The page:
Just where the responsibility lies for the human condition is what Callie explores and attempts to answer. Can the observer divorce himself from the cause of his distress?
Spending a great deal of time critiquing God on how well he performs his duties, Callie questions the tragedies that seem pointless. He further maintainsthat it appears the Lord created man and then nodded off for a few thousand years.
While waiting to “move on,” Callie clutches at memories from his past as he seeks answers. Everything he does on stage is natural and free, filled with expressive abandon. Callie’s funniest moments are the “takes” he gives himself at what leaps out of his mouth.
His family recollections include his parents’ obsessive concern over his not talking before age 3 — he was just shy — and what he recalls as his first erection, attained on the playground with a girl straddling and beating the daylights out of him. All in all, Callie is pretty pragmatic: “I can’t cry over spilt milk; I’ve done that.”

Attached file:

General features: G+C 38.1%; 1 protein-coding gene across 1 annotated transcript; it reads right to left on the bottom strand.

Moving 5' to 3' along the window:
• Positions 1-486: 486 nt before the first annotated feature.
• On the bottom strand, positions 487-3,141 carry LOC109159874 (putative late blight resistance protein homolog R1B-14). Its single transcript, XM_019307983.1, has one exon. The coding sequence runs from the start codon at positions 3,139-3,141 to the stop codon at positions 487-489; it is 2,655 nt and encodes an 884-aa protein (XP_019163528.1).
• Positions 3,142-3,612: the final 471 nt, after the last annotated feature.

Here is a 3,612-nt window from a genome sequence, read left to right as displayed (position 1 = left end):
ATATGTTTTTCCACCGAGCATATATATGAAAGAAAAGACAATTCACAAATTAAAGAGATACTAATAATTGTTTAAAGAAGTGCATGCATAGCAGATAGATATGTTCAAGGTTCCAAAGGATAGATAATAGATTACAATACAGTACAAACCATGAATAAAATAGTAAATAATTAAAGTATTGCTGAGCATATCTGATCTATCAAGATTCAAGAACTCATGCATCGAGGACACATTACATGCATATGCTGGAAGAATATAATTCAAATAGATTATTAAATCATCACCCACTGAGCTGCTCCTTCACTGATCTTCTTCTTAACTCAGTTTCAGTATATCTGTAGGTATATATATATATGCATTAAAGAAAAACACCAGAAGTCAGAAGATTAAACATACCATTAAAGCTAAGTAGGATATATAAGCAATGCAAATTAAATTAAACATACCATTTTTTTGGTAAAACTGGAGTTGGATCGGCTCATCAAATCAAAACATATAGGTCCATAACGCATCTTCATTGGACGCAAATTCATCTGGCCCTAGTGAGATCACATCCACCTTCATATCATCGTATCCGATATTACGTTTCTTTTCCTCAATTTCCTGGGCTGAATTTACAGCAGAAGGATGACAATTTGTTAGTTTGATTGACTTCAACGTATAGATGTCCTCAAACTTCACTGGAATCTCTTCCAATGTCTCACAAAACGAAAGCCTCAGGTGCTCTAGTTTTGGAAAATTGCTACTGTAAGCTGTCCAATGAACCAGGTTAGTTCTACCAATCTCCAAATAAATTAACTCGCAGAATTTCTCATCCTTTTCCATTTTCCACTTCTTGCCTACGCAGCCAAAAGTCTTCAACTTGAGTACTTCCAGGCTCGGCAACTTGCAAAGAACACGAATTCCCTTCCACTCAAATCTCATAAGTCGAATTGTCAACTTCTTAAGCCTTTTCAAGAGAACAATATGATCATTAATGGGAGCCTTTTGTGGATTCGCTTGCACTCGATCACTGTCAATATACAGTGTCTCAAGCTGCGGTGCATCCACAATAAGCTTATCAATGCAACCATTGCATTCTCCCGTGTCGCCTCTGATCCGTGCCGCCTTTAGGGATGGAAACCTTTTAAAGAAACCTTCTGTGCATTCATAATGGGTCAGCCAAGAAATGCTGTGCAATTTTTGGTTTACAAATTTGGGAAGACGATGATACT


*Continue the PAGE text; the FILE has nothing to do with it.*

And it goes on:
Callie’s over-the-top performance elicits a tidal wave of laughter as well as many absolutely silent moments of pathos from the audience. His is the story of survival, and everyone’s been there to some extent.
He spends much of the show at fever-pitch, and guidance from director Jana Robbins might have spared her actor and provided more depth through variety. But her direction succeeds astutely as Callie makes it evident how his experiences led him to this turn.
Why there is a program credit for set design (by the Mystery Men Inc.) is a mystery in itself — the stage is bare except for a pair of modular blocks. Lou Powers’ lighting effectively shifts space and mood.